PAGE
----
Thursday, April 7, 2011

Moyashimon ehon reviews

Ok, this post marks a couple of milestones. First, it's one of those that I'd put on Nihon-go Hunter back right after the earthquake in order to get all of my pending manga reviews online quickly. I'm posting it here now just to get it mixed in with all of the other Moyashimon posts. (At least, I'm pretty sure that I haven't run it on TSOJ yet, and I'm too lazy to check.) Second, by double-posting over the last few days, I've made up for the gap in the schedule caused by my taking that break recently. This presents me with a bit of a dilemma, though, because I still have a few "photo backlog" entries to upload, and about 12 days of pending blog entries to work with, yet double-posting kind of messes with my intention of just doing a continuous one-post-a-day. I think, though, that I'll go back to one post a day starting tomorrow, and will just upload the remaining "photo backlog" entries when all of the other major posts are done.

Edit: Looks like my counting was off. There's a third milestone I wanted to announce when it happened - this is the 1000th post. Yes, I have written 1000 individual entries. I wish I could say that it's an unbroken string of 1 entry per day for 1000 days, but that's obviously not true. Anyway, it's still a milestone.


Along with the regular "Moyashimon" manga, Masayuki Ishikawa has been releasing "Moyashimon" picture books (referred to as "e-hon" in Japanese). There have been 7 books so far. I first noticed them when I went to Kinokuniya and was wondering whether to pick up the first volume of the manga. I saw them several other times at different bookstores, but put off buying one because I didn't know if it would be worth the money. Later when I decided to try reviewing them for the blog, no one had them anymore. Fortunately, I was able to locate the latest two books at K-Books in Akihabara, which has a large selection of manga to start with. At 2000 yen total for the two books ($25 USD), they're a bit pricey for children's books. On the other hand, the Japanese used is fairly conversational and consists of a vocabulary that may still be challenging for Japanese learners. From this standpoint, the Moyashimon picture books are good study materials if you're still at the 1st or 2nd grade level.

All of the books are educational, and are aimed at teaching young children manners and other basics. The pictures are easy to look at and the text is large and easy to read. The two books I have are 36 pages each. In general, the left page has a short sentence, and the right has an illustration that usually includes the yeasts and occasionally some of the other Moyashimon characters in young-child forms. Some of the material may not be considered appropriate for young children in America, since there are occasional references to yeast being used to make sake, or adults drinking champagne on Christmas. Keep that in mind if you decide to get these books for yourself. Personally, I like the 2 books that I have, and I recommend them to beginning Japanese learners.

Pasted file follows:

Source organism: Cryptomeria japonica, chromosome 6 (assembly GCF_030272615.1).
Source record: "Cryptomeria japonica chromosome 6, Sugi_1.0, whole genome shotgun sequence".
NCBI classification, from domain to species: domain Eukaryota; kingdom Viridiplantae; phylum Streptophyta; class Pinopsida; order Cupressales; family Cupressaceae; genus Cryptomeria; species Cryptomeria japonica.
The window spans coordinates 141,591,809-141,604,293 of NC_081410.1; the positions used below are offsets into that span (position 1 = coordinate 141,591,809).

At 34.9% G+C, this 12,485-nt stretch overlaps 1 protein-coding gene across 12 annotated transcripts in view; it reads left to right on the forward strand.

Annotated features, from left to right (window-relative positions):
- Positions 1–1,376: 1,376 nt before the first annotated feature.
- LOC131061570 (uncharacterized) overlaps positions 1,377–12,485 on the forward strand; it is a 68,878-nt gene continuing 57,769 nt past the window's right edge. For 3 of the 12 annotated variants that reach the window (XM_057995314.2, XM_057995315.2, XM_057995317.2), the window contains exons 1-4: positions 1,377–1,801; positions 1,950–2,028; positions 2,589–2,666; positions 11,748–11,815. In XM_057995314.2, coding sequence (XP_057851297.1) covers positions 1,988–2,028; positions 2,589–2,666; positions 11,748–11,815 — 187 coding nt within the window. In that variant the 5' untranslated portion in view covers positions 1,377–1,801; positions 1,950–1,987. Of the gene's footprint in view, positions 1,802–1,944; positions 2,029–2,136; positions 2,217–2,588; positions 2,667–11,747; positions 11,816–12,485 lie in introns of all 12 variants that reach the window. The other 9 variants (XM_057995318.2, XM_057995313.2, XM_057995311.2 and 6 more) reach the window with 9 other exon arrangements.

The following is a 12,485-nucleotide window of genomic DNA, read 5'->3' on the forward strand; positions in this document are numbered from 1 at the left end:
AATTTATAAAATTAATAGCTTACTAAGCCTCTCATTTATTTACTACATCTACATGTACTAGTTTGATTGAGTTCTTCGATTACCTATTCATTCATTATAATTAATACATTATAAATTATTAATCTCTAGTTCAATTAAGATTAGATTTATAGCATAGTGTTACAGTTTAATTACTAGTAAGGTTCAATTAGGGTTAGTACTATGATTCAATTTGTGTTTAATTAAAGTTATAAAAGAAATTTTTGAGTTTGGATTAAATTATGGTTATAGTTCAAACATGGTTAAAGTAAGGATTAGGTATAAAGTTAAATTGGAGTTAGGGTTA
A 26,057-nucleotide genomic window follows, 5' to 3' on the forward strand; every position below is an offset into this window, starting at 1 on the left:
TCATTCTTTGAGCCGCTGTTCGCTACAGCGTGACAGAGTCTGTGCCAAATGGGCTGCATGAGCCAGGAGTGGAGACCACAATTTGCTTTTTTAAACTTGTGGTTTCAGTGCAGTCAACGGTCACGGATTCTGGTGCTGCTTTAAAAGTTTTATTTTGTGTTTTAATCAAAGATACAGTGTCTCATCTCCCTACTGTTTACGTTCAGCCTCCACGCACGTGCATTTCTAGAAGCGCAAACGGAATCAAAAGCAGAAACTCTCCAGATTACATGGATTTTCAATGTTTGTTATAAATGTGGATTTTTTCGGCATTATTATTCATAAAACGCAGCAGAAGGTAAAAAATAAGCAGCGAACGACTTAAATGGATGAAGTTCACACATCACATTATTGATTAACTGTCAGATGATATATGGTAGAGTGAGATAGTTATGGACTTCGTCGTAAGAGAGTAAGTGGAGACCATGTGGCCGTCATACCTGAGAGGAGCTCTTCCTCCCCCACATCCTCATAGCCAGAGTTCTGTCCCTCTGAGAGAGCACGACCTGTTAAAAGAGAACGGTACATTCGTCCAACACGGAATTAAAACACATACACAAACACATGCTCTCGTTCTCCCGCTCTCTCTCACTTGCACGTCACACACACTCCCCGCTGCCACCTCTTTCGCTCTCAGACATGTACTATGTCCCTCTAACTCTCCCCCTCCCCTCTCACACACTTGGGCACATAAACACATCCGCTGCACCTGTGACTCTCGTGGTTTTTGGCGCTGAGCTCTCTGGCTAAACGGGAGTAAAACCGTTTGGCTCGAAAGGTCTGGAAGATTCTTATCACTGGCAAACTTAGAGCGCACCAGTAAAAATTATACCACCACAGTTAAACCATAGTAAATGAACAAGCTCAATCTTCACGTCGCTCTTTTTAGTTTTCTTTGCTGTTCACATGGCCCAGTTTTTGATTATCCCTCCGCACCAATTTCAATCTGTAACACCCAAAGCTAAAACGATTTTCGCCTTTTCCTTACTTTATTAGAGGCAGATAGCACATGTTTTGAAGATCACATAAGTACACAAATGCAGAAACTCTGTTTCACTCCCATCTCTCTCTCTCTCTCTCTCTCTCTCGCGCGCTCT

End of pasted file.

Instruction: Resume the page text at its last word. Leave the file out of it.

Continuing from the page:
Volumes currently out:
てをあらおう (Wash your hands) (08/27/09, ¥980)
いただきます (Let's eat) (10/29/09, ¥980)
カレンダー (Calendar) (12/17/09, ¥980)
はをみがこう (Brush your teeth) (03/30/10, ¥980)
あいさつ (Greetings) (05/28/10, ¥980)
すうじで あそぼう (Play with numbers) (09/29/10, ¥980)
クリスマス (Christmas) (12/09/10, ¥1,200)

(All rights reserved by their owners. Images used here for review purposes only.)

"Christmas" is just a superficial look at the holiday, first identifying it as Jesus' birthday, then going on to mention Christmas trees, having fun with friends, eating turkey and getting presents from Santa Keizo. The last page is a pre-punched sheet with microbes that you can hang on your own tree.

"Play with numbers" is a counting book which teaches the readings for the romaji characters from 1 to 10. Each number is associated with a specific object (3 rice balls, 6 dots on a die, 8 legs on an octopus, 10 legs on a squid, and so on).

Summary: The "Moyashimon ehon" series are picture books aimed at young children, featuring the cast from the manga. It's an easy learning experience for people starting out reading Japanese, but may be a bit too pricey for what you get if it's an import from Still, I recommend them.

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